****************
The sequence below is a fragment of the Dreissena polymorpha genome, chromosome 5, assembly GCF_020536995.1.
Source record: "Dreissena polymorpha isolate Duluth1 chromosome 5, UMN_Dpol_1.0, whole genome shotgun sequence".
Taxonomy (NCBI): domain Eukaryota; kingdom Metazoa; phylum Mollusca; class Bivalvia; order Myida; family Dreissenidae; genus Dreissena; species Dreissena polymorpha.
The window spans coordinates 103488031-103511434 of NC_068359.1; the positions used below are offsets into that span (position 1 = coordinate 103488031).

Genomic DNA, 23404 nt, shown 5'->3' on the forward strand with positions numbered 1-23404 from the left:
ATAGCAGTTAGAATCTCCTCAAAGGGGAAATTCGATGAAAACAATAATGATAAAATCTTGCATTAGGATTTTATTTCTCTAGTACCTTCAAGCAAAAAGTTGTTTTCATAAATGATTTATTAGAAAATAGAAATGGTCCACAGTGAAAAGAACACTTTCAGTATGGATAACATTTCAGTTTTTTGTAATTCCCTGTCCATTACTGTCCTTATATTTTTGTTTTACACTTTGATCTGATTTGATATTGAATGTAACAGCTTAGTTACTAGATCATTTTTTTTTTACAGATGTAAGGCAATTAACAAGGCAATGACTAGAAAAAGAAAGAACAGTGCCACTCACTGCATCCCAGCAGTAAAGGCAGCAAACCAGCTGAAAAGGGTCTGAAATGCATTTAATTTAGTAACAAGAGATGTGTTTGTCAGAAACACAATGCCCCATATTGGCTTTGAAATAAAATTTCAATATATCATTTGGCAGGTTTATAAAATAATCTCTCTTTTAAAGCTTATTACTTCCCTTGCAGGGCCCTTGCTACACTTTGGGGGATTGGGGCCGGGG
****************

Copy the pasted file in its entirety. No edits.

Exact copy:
The sequence below is a fragment of the Dreissena polymorpha genome, chromosome 5, assembly GCF_020536995.1.
Source record: "Dreissena polymorpha isolate Duluth1 chromosome 5, UMN_Dpol_1.0, whole genome shotgun sequence".
Taxonomy (NCBI): domain Eukaryota; kingdom Metazoa; phylum Mollusca; class Bivalvia; order Myida; family Dreissenidae; genus Dreissena; species Dreissena polymorpha.
The window spans coordinates 103488031-103511434 of NC_068359.1; the positions used below are offsets into that span (position 1 = coordinate 103488031).

Genomic DNA, 23404 nt, shown 5'->3' on the forward strand with positions numbered 1-23404 from the left:
ATAGCAGTTAGAATCTCCTCAAAGGGGAAATTCGATGAAAACAATAATGATAAAATCTTGCATTAGGATTTTATTTCTCTAGTACCTTCAAGCAAAAAGTTGTTTTCATAAATGATTTATTAGAAAATAGAAATGGTCCACAGTGAAAAGAACACTTTCAGTATGGATAACATTTCAGTTTTTTGTAATTCCCTGTCCATTACTGTCCTTATATTTTTGTTTTACACTTTGATCTGATTTGATATTGAATGTAACAGCTTAGTTACTAGATCATTTTTTTTTTACAGATGTAAGGCAATTAACAAGGCAATGACTAGAAAAAGAAAGAACAGTGCCACTCACTGCATCCCAGCAGTAAAGGCAGCAAACCAGCTGAAAAGGGTCTGAAATGCATTTAATTTAGTAACAAGAGATGTGTTTGTCAGAAACACAATGCCCCATATTGGCTTTGAAATAAAATTTCAATATATCATTTGGCAGGTTTATAAAATAATCTCTCTTTTAAAGCTTATTACTTCCCTTGCAGGGCCCTTGCTACACTTTGGGGGATTGGGGCCGGGG